He swung his head to the outer door, then back to her, obviously questioning his next move.
“Phil needs you,” she said.
The ace in the hole, the thing that motivated them, always, was pleasing Phil. Their boss. Their pseudo stand-in parent. The one who made not only their health insurance payments but covered their medical bills and cell phones and cars. Phil took care of it all. To keep them happy.
Tommy jerked his head. “I’ll call you later. Keep your phone close.”
“I will.” As he moved into the hallway, she added, “Tommy?”
He popped back in. “Micki, I have to go.”
“I know. Just…” What? Have a nice life? I’ll miss you? Her one chance and she was being stupid. “Don’t forget your passport.”
Now he cocked his head. “Are you sure you’ll be okay? Don’t make me worry about you. Not now.”
She responded with a smile that was at best lazy and at worst halfhearted. “I’ll be fine. Go.”
The second Tommy was gone, Micki jumped from her chair and scanned the office.
What the hell am I doing?
Ten years she’d been here, in this craptastic forty-year-old building waiting for this, anticipating the moment when she’d finally have the grand combination of nerve and opportunity. And here it was. The best she’d get, anyway.
She hustled to the rear window, peeped out the blinds, and watched the taillights of Tomas’s Mercedes swing out of the tiny lot behind the squat brick building. Phil liked the finer things, but when it came to the office, he stuck with low-grade.
Nondescript, he called it. Whatever.
Don’t. Thinking about Phil would kill the adrenaline buzz. She needed that buzz to push her out the door.
She ran back to her desk, slid the bottom drawer open, and grabbed her messenger bag, the expensive leather one with the hand-stitched skull on the corner. Phil had given it to her for Christmas the year before and she loved it. Used it every day, in fact. She ran her thumb over the worn edge and the rough surface dragged against her skin. Should she leave the bag? Make it a symbol of her final good-bye?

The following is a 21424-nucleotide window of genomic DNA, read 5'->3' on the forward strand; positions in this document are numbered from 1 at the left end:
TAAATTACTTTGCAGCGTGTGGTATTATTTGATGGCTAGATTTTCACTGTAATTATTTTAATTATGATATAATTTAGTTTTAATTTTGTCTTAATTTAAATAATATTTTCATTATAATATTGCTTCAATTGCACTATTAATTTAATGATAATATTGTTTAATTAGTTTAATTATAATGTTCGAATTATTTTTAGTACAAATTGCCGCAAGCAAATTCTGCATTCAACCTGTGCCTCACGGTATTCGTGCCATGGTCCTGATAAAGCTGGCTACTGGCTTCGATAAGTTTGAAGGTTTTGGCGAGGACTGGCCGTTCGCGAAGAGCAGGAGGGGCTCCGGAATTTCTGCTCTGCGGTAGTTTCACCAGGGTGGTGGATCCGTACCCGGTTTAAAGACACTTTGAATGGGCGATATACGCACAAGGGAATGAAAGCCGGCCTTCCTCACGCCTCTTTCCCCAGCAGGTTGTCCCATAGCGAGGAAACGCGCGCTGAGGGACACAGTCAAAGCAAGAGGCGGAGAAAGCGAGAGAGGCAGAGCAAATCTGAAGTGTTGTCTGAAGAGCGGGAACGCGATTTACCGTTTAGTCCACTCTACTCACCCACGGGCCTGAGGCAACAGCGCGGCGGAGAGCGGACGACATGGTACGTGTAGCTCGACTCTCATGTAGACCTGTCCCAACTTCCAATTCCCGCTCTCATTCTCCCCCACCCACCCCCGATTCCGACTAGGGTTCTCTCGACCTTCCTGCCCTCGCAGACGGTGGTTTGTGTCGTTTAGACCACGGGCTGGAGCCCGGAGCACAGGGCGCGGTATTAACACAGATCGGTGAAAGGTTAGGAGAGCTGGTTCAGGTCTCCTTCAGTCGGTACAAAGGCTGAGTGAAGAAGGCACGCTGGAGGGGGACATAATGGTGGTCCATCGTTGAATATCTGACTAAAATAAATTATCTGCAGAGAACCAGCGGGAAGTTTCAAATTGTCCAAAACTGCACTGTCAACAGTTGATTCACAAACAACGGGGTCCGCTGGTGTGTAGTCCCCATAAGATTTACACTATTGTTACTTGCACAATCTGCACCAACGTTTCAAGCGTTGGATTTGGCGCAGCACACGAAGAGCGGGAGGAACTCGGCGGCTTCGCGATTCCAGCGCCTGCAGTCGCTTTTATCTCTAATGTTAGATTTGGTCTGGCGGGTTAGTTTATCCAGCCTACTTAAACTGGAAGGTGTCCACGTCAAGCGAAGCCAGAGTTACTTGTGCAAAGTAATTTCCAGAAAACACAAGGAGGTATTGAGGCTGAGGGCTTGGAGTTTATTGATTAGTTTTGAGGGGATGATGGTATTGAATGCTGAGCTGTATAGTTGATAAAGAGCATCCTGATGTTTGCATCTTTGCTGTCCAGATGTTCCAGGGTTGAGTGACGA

Oh, the drama. What a jerk I am.
She shoved her phone and laptop—also from Phil—into the bag along with her wallet and slung it crossways across her body. At the door, she double-checked the lock.
Not knowing how long it would take to get Phil released, she didn’t want the office sitting open. The hallway was empty, eerily quiet, and more than a little unnerving. Or maybe that was just her being creeped out by the lack of activity from the only other unit in the building. The mailbox said it was a lawyer’s office, but she barely ever saw the guy and figured it was a front for something.
Like everything else under that roof.
She shook her head and inhaled the killer combo of stale, closed-in air and floral freshener. God, that smell always made her head spin.
Time to go.
Twenty feet away, the outer door beckoned. All she’d have to do was walk through it. Like she’d done every night for ten years. Just. Walk. Through.
“This is it,” she said.
She pushed open the door, let the late November sun wash over her. Parked in the space next to the one Tomas had just vacated was her compact. The one Phil constantly wanted to upgrade, but she’d had it for five years and had barely put thirty thousand miles on it. Where did she ever go? Half the time, she was too afraid to move, much less take a road trip.